On Exhibit: Works by Dox Thrash, Elizabeth Catlett and others on view at The Hyde

Two art pieces, an etching of three people with design and a linoleum cut of a person in a wide hat

Left: Eldzier Cortor (born 1916), “Dance Composition #35,” (early 1990s), One color aquatint and line etching, The Harmon & Harriet Kelley Collection / © ARS, New York. Right: Elizabeth Catlett (1915–2012), “Sharecropper,” 1952. Two-color linoleum cut, The Harmon & Harriet Kelley Collection / © ARS, New York.

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A sweeping array of works from Dox Thrash, Elizabeth Catlett, Robert Blackburn, Romare Bearden and others make for an impressive and surprisingly joyful exhibit at The Hyde Collection in Glens Falls.

The 65 works on view are all part of “The Harmon and Harriet Kelley Collection of African American Art: Works on Paper.” Spread throughout the museum’s largest gallery, the exhibit features works from 20th-century artists who were often overlooked.

It mainly features representational work depicting everyday life. It’s organized thematically rather than chronologically and starts with a section on labor.

One of the most striking pieces in the show is Catlett’s linoleum cut “Sharecropper,” which features a figure looking out past the viewer, their cheeks and nose glowing, perhaps from the sun despite their wide-brimmed hat.

Further along, there are a few landscapes, including Lois Mailou Jones’ “A Shady Nook, Le Jardin du Luxembourg, Paris,” a peaceful screen print with rich, verdant greens. A drawing from Thrash is also in the mix, featuring boats on the water under a moody sky.

The heart of the exhibit is centered around family and community. One standout in that section is Whitfield Lovell’s “Chance,” a portrait of a woman in a gray wash, with a hand of black and red playing cards fanned out in the foreground. Further on, a piece by Sargent Johnson, depicts two singers performing, one strumming an instrument. The figures are done in an exaggerated, sculptural style.

While the exhibit doesn’t necessarily shy away from slavery and the Civil Rights movement there’s a relatively small representation of those themes in the show — only seven works out of 65.

“That’s very much by design,” said Derin Tanyol, the curator of Modern & Contemporary Art, who helped bring the traveling exhibition to the Hyde. She noted that Harriet Kelley said she wanted the exhibit to reflect African Americans as having positive, rich, fulfilling family life work life but couldn’t leave racial politics out of the story altogether. Some of those works are more disturbing, including Charles White’s “Wanted poster Series #14,” featuring depictions of two young Black men and inspired by the pre-Civil War posters that advertised rewards for those who returned runaway slaves.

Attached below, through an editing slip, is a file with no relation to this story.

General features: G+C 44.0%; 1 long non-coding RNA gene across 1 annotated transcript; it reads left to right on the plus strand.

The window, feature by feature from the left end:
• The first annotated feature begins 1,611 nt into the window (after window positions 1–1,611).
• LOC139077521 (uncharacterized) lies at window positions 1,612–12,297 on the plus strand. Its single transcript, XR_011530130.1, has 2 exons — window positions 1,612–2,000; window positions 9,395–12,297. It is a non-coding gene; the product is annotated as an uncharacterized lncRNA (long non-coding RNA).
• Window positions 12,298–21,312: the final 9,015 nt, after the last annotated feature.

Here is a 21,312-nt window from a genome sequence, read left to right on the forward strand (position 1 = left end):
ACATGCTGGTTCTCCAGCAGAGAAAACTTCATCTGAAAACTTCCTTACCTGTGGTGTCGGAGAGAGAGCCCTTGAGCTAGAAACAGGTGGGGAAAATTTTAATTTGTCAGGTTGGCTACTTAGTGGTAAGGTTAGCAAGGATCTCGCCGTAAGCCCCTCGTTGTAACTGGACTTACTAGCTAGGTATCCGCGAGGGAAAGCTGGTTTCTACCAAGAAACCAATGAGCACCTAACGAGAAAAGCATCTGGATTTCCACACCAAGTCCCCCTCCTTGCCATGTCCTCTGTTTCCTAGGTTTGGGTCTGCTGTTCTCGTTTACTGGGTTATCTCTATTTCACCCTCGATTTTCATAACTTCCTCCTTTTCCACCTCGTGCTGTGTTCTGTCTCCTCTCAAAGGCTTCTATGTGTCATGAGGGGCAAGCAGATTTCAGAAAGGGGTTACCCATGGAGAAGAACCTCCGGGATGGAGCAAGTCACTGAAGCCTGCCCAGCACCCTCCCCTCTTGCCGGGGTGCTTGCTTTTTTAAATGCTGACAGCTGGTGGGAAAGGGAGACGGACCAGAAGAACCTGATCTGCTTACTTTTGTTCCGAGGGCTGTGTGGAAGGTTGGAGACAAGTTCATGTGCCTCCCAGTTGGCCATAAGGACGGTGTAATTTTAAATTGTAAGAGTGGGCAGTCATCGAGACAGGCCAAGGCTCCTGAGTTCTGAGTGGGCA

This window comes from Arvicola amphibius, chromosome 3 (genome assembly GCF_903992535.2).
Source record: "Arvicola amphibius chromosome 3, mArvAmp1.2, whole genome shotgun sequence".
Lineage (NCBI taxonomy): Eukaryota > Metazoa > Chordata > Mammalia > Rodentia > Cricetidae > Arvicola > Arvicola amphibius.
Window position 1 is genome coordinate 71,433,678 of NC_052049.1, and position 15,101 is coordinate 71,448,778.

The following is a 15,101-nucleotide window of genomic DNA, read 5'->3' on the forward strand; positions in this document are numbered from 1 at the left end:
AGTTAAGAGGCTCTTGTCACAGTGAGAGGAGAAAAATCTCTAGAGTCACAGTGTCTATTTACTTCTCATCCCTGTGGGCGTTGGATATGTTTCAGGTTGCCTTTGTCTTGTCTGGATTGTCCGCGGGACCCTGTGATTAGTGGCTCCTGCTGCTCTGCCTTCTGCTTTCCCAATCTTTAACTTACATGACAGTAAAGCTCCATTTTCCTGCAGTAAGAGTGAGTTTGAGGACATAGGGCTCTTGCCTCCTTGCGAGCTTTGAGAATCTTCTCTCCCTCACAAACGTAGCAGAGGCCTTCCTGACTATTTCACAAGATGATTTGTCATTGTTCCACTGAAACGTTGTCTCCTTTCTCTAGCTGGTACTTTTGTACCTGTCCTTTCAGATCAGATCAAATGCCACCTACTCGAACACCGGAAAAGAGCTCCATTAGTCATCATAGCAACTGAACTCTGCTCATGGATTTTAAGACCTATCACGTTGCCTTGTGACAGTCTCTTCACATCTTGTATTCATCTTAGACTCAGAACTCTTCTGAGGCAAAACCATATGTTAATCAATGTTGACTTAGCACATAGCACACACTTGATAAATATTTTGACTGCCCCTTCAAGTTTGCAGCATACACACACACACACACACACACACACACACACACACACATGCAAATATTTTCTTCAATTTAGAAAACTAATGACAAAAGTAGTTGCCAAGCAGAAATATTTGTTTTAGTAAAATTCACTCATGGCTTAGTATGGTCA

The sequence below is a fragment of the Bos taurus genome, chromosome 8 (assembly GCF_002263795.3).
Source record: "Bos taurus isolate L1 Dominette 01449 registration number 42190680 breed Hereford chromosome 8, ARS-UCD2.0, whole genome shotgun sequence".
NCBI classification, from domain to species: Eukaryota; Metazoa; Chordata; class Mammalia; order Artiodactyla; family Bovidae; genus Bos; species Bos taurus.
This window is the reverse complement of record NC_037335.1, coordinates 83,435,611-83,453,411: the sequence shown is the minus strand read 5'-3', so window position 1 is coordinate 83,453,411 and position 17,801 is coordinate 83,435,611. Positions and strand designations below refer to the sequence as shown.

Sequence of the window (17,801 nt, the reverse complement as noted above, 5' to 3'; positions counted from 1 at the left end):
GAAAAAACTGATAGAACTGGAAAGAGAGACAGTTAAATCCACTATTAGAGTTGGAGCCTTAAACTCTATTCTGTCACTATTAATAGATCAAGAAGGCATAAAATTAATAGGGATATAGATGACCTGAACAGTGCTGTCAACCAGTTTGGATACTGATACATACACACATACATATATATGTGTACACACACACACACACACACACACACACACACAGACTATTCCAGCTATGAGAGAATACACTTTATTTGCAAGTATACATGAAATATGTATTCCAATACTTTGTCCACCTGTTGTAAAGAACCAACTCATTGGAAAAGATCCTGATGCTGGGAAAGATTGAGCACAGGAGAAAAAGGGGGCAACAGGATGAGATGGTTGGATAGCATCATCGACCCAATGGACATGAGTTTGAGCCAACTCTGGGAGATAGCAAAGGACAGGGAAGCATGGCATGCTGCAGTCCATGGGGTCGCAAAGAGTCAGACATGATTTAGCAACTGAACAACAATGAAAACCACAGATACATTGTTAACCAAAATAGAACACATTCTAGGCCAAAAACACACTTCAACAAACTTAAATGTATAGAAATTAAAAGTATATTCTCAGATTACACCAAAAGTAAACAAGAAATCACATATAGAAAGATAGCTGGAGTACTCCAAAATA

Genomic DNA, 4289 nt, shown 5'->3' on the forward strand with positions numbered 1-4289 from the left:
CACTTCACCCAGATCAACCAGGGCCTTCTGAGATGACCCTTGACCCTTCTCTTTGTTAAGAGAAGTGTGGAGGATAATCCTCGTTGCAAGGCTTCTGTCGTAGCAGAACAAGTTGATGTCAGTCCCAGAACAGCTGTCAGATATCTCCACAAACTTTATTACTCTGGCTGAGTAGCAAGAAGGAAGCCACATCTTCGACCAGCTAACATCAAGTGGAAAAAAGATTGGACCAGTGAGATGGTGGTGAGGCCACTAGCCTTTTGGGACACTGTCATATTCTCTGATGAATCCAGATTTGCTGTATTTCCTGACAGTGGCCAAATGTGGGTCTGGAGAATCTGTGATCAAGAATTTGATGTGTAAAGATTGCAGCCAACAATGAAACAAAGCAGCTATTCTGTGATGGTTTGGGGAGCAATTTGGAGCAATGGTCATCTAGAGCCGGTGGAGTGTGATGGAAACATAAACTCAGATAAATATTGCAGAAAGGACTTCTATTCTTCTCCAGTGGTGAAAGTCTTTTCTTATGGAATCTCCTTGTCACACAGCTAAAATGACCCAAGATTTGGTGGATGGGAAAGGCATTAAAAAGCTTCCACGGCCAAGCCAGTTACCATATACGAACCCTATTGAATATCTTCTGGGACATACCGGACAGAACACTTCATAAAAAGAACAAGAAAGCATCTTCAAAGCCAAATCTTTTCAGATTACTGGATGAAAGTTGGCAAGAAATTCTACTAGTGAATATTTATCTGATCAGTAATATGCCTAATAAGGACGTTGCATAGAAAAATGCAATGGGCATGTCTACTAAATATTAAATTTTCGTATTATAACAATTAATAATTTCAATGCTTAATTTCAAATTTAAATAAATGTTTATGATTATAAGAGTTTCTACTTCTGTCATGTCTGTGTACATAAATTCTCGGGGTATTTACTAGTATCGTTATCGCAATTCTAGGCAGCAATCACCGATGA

On a mission

The Kelleys began collecting in the 1980s, after visiting an exhibit of African American artists at the San Antonio Museum of Art and not recognizing the names of the artists.

“They established a mission to not only learn more about the artists represented by that important heritage but also to support the artists by buying their work,” Tanyol said.

That mainly meant figurative works, though there is also a variety of more non-representational works. The show wraps up with a section on modernism and abstraction, which rolls into the works on view in the next gallery, which are by color field painter Sam Gilliam. It’s a small show, with three works and a video presentation. Tanyol sees it as a companion exhibit.

“I wanted to create a conversation between the fact that Gilliam was really one of the first Black artists to paint abstractly while you’ll see most of the works in the [‘Harmon and Harriett Kelley Collection] are figurative,” Tanyol said.

Gilliam’s works are a riotous mix of colors, particularly “Asking,” the largest work on view. The canvas is filled with splashes of deep blues, vibrant red and bright yellow. Gilliam, who died last year, was known for his technique of working with unstretched canvas and tying or pinning certain sections of the canvas together once paint has been applied, creating unpredictable patterns.

“One of the things I love about Gilliams’ work is that there’s no one way to feel in front of his works,” Tanyol said. “You can . . . feel immersed and contemplative and meditative. But at the same time, the color is so high key and so energetic, that you might find yourself in the middle of a meditation just wanting to get up and dance.” 

Looking ahead

Both are striking shows leading into what seems like a strong exhibition year for the Hyde, which celebrates its 60th year. This summer, the museum will feature an exhibit on collector Charlotte Pruyn Hyde and “Songs of the Horizon: David Smith, Music, and Dance.” Later this year works from Edgar Degas will adorn the walls.

In recent months the Hyde has also brought on a host of new curators, including Tanyol, Bryn Schockmel, the curator of the permanent collection. and Rachel Lovelace-Portal, the registrar and collections manager.

“We’re really at the dawn of something new and exciting,” Tanyol said.

“The Harmon and Harriet Kelley Collection of African American Art: Works on Paper” will be up through April 23. The Sam Gilliam works will also be up through that date. If you go, don’t miss “Jean Arp: Nature Without Measure,” an exhibit that features works from the Feibes & Schmitt Collection. For more information visit hydecollection.org.

Categories: Art, Life and Arts

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